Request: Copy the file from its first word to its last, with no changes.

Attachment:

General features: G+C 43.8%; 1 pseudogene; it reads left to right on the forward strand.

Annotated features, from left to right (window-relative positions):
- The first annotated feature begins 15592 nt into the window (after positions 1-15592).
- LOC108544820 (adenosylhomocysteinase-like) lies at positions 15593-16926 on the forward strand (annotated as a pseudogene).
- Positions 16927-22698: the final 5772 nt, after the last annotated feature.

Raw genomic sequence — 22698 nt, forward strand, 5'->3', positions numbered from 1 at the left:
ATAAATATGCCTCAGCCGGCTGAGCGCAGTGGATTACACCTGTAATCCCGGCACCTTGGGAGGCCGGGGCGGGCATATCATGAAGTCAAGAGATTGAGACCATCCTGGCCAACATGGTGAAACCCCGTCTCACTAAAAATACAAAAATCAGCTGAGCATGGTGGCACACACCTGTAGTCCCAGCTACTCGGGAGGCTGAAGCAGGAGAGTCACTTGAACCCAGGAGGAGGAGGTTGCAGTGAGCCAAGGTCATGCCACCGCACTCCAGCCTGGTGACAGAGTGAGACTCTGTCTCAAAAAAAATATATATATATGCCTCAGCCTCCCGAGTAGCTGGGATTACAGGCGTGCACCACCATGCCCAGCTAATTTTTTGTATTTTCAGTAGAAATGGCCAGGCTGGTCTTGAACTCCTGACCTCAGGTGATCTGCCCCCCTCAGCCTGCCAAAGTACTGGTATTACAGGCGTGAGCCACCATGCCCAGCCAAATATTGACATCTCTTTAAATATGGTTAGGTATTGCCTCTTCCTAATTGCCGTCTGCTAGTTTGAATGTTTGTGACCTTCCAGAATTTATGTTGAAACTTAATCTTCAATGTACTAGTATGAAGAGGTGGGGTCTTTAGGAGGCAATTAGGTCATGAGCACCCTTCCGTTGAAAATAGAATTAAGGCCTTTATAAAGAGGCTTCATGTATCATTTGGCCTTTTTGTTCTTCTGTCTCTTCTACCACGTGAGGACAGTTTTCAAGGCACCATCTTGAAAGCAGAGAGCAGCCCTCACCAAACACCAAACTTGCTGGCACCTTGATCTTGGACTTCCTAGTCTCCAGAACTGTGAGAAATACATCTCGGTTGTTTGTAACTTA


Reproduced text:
General features: G+C 43.8%; 1 pseudogene; it reads left to right on the forward strand.

Annotated features, from left to right (window-relative positions):
- The first annotated feature begins 15592 nt into the window (after positions 1-15592).
- LOC108544820 (adenosylhomocysteinase-like) lies at positions 15593-16926 on the forward strand (annotated as a pseudogene).
- Positions 16927-22698: the final 5772 nt, after the last annotated feature.

Raw genomic sequence — 22698 nt, forward strand, 5'->3', positions numbered from 1 at the left:
ATAAATATGCCTCAGCCGGCTGAGCGCAGTGGATTACACCTGTAATCCCGGCACCTTGGGAGGCCGGGGCGGGCATATCATGAAGTCAAGAGATTGAGACCATCCTGGCCAACATGGTGAAACCCCGTCTCACTAAAAATACAAAAATCAGCTGAGCATGGTGGCACACACCTGTAGTCCCAGCTACTCGGGAGGCTGAAGCAGGAGAGTCACTTGAACCCAGGAGGAGGAGGTTGCAGTGAGCCAAGGTCATGCCACCGCACTCCAGCCTGGTGACAGAGTGAGACTCTGTCTCAAAAAAAATATATATATATGCCTCAGCCTCCCGAGTAGCTGGGATTACAGGCGTGCACCACCATGCCCAGCTAATTTTTTGTATTTTCAGTAGAAATGGCCAGGCTGGTCTTGAACTCCTGACCTCAGGTGATCTGCCCCCCTCAGCCTGCCAAAGTACTGGTATTACAGGCGTGAGCCACCATGCCCAGCCAAATATTGACATCTCTTTAAATATGGTTAGGTATTGCCTCTTCCTAATTGCCGTCTGCTAGTTTGAATGTTTGTGACCTTCCAGAATTTATGTTGAAACTTAATCTTCAATGTACTAGTATGAAGAGGTGGGGTCTTTAGGAGGCAATTAGGTCATGAGCACCCTTCCGTTGAAAATAGAATTAAGGCCTTTATAAAGAGGCTTCATGTATCATTTGGCCTTTTTGTTCTTCTGTCTCTTCTACCACGTGAGGACAGTTTTCAAGGCACCATCTTGAAAGCAGAGAGCAGCCCTCACCAAACACCAAACTTGCTGGCACCTTGATCTTGGACTTCCTAGTCTCCAGAACTGTGAGAAATACATCTCGGTTGTTTGTAACTTA